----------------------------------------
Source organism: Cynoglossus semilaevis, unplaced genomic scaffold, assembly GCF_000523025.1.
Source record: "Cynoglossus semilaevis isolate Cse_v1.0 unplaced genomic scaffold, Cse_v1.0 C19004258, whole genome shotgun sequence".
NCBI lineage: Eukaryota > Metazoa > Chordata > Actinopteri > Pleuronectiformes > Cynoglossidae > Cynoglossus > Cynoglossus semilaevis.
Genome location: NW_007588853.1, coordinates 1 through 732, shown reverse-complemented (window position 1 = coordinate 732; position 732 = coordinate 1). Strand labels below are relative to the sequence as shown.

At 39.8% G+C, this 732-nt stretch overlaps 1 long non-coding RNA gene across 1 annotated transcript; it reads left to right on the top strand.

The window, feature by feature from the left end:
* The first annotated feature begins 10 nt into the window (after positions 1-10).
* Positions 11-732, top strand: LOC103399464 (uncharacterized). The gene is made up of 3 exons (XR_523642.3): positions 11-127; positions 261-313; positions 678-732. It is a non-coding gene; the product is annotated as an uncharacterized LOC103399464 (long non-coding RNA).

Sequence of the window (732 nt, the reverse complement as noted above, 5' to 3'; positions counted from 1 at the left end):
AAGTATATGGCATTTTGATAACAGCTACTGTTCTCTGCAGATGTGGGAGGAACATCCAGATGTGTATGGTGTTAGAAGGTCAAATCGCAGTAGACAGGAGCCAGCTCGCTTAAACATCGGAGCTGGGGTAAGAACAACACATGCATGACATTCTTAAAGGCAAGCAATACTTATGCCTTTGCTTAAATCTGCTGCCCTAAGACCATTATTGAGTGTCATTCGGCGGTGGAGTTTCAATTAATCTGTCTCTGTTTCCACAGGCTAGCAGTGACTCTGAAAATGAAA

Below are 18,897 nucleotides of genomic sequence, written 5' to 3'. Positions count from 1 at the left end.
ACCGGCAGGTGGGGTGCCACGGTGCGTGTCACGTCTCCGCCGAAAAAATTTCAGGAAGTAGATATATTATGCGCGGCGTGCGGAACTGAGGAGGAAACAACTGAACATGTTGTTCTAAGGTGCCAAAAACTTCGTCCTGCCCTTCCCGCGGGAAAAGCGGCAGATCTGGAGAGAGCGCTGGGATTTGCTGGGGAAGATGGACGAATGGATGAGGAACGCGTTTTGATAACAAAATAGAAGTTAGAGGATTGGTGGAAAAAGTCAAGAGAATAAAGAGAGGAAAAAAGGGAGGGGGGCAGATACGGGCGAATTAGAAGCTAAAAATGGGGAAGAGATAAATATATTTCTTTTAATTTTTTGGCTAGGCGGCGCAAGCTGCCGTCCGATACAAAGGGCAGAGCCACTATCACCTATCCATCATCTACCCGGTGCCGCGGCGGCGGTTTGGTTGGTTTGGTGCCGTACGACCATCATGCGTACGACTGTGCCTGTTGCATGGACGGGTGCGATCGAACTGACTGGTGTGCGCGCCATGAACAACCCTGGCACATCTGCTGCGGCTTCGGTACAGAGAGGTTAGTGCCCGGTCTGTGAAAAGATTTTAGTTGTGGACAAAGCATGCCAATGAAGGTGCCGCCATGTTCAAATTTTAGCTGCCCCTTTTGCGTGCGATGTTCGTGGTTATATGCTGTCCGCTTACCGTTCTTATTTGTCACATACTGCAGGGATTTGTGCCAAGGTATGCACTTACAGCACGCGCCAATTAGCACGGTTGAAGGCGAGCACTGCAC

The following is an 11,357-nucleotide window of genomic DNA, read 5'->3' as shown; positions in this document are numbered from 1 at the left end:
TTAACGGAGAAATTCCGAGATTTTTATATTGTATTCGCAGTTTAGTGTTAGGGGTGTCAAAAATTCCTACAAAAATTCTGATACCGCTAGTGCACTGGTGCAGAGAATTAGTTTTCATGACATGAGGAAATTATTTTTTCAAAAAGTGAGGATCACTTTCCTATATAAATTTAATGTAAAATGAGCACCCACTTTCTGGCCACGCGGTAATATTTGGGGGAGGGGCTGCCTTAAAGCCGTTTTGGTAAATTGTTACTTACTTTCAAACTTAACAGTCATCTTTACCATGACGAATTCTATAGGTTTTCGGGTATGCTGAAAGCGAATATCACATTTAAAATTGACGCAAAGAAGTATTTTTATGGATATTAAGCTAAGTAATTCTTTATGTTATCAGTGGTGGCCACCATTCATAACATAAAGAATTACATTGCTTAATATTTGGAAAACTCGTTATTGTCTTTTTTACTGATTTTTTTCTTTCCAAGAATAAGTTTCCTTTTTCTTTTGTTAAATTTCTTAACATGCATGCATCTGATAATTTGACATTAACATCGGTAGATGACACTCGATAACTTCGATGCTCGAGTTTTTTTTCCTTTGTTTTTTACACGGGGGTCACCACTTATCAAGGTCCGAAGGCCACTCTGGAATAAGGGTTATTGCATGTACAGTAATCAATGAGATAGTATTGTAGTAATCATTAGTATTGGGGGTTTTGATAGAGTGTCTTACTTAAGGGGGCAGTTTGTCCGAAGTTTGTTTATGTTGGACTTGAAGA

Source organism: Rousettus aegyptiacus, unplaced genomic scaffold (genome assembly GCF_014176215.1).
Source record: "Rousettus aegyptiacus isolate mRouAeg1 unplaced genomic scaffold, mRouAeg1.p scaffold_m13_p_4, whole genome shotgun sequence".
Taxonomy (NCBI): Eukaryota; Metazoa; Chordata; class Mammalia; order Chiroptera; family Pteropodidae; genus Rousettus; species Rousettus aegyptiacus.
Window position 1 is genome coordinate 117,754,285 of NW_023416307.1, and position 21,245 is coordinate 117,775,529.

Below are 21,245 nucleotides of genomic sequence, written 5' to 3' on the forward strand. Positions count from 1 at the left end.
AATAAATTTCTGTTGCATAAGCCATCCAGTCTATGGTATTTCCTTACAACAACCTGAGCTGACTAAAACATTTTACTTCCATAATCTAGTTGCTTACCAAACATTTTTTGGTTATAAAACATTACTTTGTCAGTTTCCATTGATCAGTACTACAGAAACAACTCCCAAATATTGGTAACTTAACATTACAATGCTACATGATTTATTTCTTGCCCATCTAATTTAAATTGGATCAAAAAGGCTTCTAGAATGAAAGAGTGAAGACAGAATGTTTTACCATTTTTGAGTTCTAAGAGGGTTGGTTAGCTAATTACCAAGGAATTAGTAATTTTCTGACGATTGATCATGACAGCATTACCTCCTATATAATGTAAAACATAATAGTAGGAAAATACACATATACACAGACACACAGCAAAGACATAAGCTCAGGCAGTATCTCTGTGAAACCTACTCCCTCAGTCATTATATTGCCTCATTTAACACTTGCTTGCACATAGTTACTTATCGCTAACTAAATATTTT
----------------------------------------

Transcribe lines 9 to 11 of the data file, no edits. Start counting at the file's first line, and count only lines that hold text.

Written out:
Sequence of the window (732 nt, the reverse complement as noted above, 5' to 3'; positions counted from 1 at the left end):
AAGTATATGGCATTTTGATAACAGCTACTGTTCTCTGCAGATGTGGGAGGAACATCCAGATGTGTATGGTGTTAGAAGGTCAAATCGCAGTAGACAGGAGCCAGCTCGCTTAAACATCGGAGCTGGGGTAAGAACAACACATGCATGACATTCTTAAAGGCAAGCAATACTTATGCCTTTGCTTAAATCTGCTGCCCTAAGACCATTATTGAGTGTCATTCGGCGGTGGAGTTTCAATTAATCTGTCTCTGTTTCCACAGGCTAGCAGTGACTCTGAAAATGAAA

Below are 18,897 nucleotides of genomic sequence, written 5' to 3'. Positions count from 1 at the left end.